Tuesday, July 8, 2014
Applying Piketty
Five things we can do in Massachusetts to address the concentration of wealth and capital documented by author Thomas Piketty
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Thomas Picketty's Capital in the Twenty-First Century must be taken as a profound challenge.

Piketty’s big thesis is that wealth and capital must accumulate and concentrate—it’s the inherent nature of our economic system. It’s happened before, it’s happening right now, and he proves it. Overwhelming events like world wars, or a great depression, can reverse the flow. So can public policy defined by the belief that, to be a healthy society, opportunity and mobility cannot become a mirage.

The argument is so convincing that those who doubt the crippling effects of a vast disparity of wealth seem akin to those who deny climate change. Which begs the question: Now what are we supposed to do?

As a state senator, Piketty’s multinational solutions, such as a global wealth tax, are above my pay grade. But his approach and conclusions can be translated to the state level, to help redefine a direction and agenda for Massachusetts.

Here are five initiatives we can apply to the Commonwealth, built on Piketty’s thesis. Some steps we can take right now, some are longer term —understanding that it’s taken a generation to get to this point, and may take a generation to repair the damage. I think of them as economic pillars on which we reconstruct our economy, and with which we repair our social compact.

Raise the Minimum Wage

We have just taken a historic step to make our state’s minimum wage the highest in the nation at $11 an hour by 2017. But let’s keep in mind that our minimum wage has declined 25 percent since the late 1960s, and this hike won’t even get us back to that level. So we need to keep closing the gap between a minimum wage and a living wage.

As we do that, we benefit all of the working poor, stimulating the economy from the bottom up and middle out as we adjust to a rising wage floor. This is the opposite of trickle-down economics; this is welling up.

And when minimum wage workers earn more, they need less government support. Proof positive: The largest single group receiving taxpayer subsidies in our country is Walmart employees. Studies show that in one Walmart store in California employees receive as much as $420,000 a year in assistance. Even working full-time at minimum wage, people remain below poverty level and qualify for housing subsidies, health care, food stamps, and fuel assistance.

Helping people in need is one of government’s most important roles. But what we are actually doing by keeping the minimum wage low is subsidizing the world’s richest people—the Walton family’s net worth is reported at more than $160 billion.

So, as a matter of fairness and economic stimulus, let’s raise the minimum wage to at least $11 an hour and index it to inflation.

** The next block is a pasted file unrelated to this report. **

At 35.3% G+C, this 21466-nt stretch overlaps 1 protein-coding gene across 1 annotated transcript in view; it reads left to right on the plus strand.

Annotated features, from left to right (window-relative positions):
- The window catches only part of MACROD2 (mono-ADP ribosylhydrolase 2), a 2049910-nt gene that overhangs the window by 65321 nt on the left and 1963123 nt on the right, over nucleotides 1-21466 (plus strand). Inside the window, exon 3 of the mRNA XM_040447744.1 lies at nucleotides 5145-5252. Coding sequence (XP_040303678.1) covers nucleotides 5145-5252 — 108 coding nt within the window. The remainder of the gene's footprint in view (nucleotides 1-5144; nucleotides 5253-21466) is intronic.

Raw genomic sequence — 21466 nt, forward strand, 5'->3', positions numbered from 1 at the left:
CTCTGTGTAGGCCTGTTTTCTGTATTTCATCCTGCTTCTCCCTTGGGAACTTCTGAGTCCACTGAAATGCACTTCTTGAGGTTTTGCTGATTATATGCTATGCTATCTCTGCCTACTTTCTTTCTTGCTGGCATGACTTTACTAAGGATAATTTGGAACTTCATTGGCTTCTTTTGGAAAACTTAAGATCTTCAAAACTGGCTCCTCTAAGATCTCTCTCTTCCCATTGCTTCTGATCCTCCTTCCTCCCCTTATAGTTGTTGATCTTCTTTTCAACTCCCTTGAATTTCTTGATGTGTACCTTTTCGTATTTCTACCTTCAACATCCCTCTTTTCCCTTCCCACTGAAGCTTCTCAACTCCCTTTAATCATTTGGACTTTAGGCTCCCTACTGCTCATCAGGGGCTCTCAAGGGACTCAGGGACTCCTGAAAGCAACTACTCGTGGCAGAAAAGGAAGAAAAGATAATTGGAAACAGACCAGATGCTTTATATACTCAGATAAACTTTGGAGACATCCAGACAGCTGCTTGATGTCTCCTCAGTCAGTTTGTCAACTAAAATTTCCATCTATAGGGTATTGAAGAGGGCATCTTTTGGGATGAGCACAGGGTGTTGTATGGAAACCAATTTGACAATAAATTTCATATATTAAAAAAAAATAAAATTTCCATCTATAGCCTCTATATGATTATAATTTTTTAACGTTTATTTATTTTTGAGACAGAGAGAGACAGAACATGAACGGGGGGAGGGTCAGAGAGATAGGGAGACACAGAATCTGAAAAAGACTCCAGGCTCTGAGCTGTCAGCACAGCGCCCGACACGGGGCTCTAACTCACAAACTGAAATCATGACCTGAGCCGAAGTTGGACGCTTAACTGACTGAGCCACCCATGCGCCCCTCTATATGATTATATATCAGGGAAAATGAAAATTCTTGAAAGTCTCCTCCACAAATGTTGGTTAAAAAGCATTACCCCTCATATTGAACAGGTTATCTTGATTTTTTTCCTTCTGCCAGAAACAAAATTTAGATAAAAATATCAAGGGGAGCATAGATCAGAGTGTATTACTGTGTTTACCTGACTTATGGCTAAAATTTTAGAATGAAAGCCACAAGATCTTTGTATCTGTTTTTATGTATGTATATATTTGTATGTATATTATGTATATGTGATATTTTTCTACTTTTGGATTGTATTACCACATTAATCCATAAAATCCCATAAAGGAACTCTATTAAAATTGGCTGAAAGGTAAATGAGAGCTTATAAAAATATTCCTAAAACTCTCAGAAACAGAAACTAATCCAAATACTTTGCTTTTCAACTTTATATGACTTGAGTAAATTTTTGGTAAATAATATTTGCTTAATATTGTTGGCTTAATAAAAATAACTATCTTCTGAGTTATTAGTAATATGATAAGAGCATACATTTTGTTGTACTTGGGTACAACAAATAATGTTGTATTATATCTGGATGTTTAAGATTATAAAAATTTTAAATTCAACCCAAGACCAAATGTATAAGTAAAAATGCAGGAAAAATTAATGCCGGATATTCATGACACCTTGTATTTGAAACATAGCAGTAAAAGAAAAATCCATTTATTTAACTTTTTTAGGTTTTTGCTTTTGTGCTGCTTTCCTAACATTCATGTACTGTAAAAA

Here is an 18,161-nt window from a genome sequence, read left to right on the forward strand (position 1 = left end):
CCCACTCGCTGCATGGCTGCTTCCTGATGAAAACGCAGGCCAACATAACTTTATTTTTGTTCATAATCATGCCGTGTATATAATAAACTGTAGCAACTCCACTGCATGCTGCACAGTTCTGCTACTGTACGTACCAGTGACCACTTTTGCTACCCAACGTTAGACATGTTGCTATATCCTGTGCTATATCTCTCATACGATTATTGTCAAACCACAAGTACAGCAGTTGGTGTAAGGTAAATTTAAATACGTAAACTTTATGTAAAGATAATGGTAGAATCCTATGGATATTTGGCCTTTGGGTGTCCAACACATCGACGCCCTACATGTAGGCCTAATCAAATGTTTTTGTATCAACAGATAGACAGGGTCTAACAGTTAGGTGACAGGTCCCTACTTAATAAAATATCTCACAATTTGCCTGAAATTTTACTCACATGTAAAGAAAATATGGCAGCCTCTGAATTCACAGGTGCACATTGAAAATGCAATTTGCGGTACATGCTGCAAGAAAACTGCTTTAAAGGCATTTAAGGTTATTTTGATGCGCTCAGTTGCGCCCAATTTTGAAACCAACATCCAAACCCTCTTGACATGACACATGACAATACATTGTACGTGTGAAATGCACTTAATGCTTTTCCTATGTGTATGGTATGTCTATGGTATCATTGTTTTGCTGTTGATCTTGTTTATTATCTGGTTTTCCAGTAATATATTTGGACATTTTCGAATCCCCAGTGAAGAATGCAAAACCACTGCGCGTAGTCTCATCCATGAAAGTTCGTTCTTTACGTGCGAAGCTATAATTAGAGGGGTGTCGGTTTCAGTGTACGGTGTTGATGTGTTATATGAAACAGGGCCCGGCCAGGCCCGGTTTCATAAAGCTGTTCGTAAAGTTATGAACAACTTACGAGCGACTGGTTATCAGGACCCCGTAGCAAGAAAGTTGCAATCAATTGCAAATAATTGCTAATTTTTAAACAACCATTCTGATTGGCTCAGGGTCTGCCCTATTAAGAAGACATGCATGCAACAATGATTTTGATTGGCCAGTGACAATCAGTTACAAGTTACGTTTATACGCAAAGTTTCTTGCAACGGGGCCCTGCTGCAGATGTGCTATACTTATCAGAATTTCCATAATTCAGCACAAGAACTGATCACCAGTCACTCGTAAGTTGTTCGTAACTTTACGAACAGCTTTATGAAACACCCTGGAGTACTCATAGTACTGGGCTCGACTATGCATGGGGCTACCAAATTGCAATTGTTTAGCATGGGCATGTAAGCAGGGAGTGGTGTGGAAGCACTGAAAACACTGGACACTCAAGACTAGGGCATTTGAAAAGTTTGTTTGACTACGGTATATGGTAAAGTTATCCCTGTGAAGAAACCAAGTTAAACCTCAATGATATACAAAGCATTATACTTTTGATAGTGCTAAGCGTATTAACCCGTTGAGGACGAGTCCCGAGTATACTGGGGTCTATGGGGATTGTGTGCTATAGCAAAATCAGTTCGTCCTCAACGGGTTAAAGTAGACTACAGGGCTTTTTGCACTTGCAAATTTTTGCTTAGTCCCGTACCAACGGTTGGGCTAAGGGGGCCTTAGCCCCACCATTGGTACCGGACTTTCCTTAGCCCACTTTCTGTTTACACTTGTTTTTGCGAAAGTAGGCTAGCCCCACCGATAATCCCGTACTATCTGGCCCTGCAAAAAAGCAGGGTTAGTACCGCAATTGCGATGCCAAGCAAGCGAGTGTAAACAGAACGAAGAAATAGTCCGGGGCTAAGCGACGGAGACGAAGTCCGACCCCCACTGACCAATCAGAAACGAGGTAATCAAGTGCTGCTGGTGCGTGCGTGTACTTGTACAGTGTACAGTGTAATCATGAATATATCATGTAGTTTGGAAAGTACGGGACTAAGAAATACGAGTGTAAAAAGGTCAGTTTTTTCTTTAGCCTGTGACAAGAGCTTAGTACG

Invest in Education and Infrastructure

We know that quality early education is one of the best indicators of a child’s success. Yet we have 40,000 children in our Commonwealth on waitlists for pre-school programs due to lack of public support. At the other educational bookend, the cost of public higher education drags college graduates into deep debt that cannot be discharged even in bankruptcy. A great public university education that cost $3,800 in 1982 now costs more than $24,000. This is unconscionable, and here’s to Sen. Elizabeth Warren for keeping this issue front and center on the national stage.

The companion investment we must make is in our infrastructure, and the jobs created by rebuilding it. We should have the kind of world-class public transportation that makes visitors from other countries marvel. We need to continue to invest in new energy production and distribution, conservation and renovation that acknowledges climate change. We need to invest in water systems and environmental protection. We need to continue to extend high-speed Internet much like we built the interstate highway system in the 1950s.

The jobs arising from these investments offer enough income to live with dignity, building a shared vision as well as shared prosperity. Juxtapose the future they offer with the hollow promise of casinos and the imperative becomes even more clear.

Pay for the Vision

As Piketty has proven, our economy now has concentrated so much wealth and capital that we must build a tax structure reflecting this. A flat, almost horizontal tax code cannot work; the present policies maintain the status quo. Put another way, raising taxes on middle class and working families is unfair, unnecessary, and unproductive. The Massachusetts Tax Fairness Commission’s recent report makes the case in a thoughtful way, and advocates for new tools such as a graduated income tax, an earned income tax credit, smarter capital gains taxes (a local, imperfect version of Piketty’s “wealth” tax), and a reformed property tax.